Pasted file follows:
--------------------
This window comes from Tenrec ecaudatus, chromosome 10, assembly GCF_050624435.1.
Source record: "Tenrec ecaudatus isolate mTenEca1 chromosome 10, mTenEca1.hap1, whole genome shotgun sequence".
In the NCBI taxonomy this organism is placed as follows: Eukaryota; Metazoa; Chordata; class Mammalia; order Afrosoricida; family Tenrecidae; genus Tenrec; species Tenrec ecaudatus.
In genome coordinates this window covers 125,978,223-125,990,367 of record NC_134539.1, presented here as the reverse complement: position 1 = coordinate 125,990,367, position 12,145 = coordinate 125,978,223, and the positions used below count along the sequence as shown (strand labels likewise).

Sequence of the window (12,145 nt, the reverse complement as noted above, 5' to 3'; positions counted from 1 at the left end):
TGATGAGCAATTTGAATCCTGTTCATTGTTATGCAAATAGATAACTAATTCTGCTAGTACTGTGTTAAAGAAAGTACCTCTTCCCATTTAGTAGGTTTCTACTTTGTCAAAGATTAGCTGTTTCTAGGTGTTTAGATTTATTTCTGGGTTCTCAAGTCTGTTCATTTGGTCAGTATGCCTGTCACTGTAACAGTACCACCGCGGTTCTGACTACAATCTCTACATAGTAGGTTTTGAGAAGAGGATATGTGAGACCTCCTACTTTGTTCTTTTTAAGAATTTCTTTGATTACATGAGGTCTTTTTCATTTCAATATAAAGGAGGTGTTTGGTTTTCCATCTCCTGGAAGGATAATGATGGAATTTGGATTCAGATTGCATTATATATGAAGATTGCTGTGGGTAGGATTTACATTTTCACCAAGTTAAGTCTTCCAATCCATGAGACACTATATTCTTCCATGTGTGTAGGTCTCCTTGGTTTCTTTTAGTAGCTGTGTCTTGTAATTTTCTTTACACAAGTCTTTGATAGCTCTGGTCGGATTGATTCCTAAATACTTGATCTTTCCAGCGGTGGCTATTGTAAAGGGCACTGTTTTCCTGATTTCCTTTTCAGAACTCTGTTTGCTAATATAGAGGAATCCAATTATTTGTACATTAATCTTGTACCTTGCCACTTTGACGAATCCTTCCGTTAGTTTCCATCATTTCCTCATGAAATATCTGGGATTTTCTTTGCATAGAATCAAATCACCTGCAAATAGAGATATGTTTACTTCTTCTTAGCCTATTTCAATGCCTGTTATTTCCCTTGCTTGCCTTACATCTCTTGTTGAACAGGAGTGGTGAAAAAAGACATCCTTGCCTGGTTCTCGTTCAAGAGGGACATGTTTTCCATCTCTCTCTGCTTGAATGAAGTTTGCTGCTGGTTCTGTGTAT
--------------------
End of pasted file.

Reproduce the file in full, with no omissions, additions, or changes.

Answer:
This window comes from Tenrec ecaudatus, chromosome 10, assembly GCF_050624435.1.
Source record: "Tenrec ecaudatus isolate mTenEca1 chromosome 10, mTenEca1.hap1, whole genome shotgun sequence".
In the NCBI taxonomy this organism is placed as follows: Eukaryota; Metazoa; Chordata; class Mammalia; order Afrosoricida; family Tenrecidae; genus Tenrec; species Tenrec ecaudatus.
In genome coordinates this window covers 125,978,223-125,990,367 of record NC_134539.1, presented here as the reverse complement: position 1 = coordinate 125,990,367, position 12,145 = coordinate 125,978,223, and the positions used below count along the sequence as shown (strand labels likewise).

Sequence of the window (12,145 nt, the reverse complement as noted above, 5' to 3'; positions counted from 1 at the left end):
TGATGAGCAATTTGAATCCTGTTCATTGTTATGCAAATAGATAACTAATTCTGCTAGTACTGTGTTAAAGAAAGTACCTCTTCCCATTTAGTAGGTTTCTACTTTGTCAAAGATTAGCTGTTTCTAGGTGTTTAGATTTATTTCTGGGTTCTCAAGTCTGTTCATTTGGTCAGTATGCCTGTCACTGTAACAGTACCACCGCGGTTCTGACTACAATCTCTACATAGTAGGTTTTGAGAAGAGGATATGTGAGACCTCCTACTTTGTTCTTTTTAAGAATTTCTTTGATTACATGAGGTCTTTTTCATTTCAATATAAAGGAGGTGTTTGGTTTTCCATCTCCTGGAAGGATAATGATGGAATTTGGATTCAGATTGCATTATATATGAAGATTGCTGTGGGTAGGATTTACATTTTCACCAAGTTAAGTCTTCCAATCCATGAGACACTATATTCTTCCATGTGTGTAGGTCTCCTTGGTTTCTTTTAGTAGCTGTGTCTTGTAATTTTCTTTACACAAGTCTTTGATAGCTCTGGTCGGATTGATTCCTAAATACTTGATCTTTCCAGCGGTGGCTATTGTAAAGGGCACTGTTTTCCTGATTTCCTTTTCAGAACTCTGTTTGCTAATATAGAGGAATCCAATTATTTGTACATTAATCTTGTACCTTGCCACTTTGACGAATCCTTCCGTTAGTTTCCATCATTTCCTCATGAAATATCTGGGATTTTCTTTGCATAGAATCAAATCACCTGCAAATAGAGATATGTTTACTTCTTCTTAGCCTATTTCAATGCCTGTTATTTCCCTTGCTTGCCTTACATCTCTTGTTGAACAGGAGTGGTGAAAAAAGACATCCTTGCCTGGTTCTCGTTCAAGAGGGACATGTTTTCCATCTCTCTCTGCTTGAATGAAGTTTGCTGCTGGTTCTGTGTAT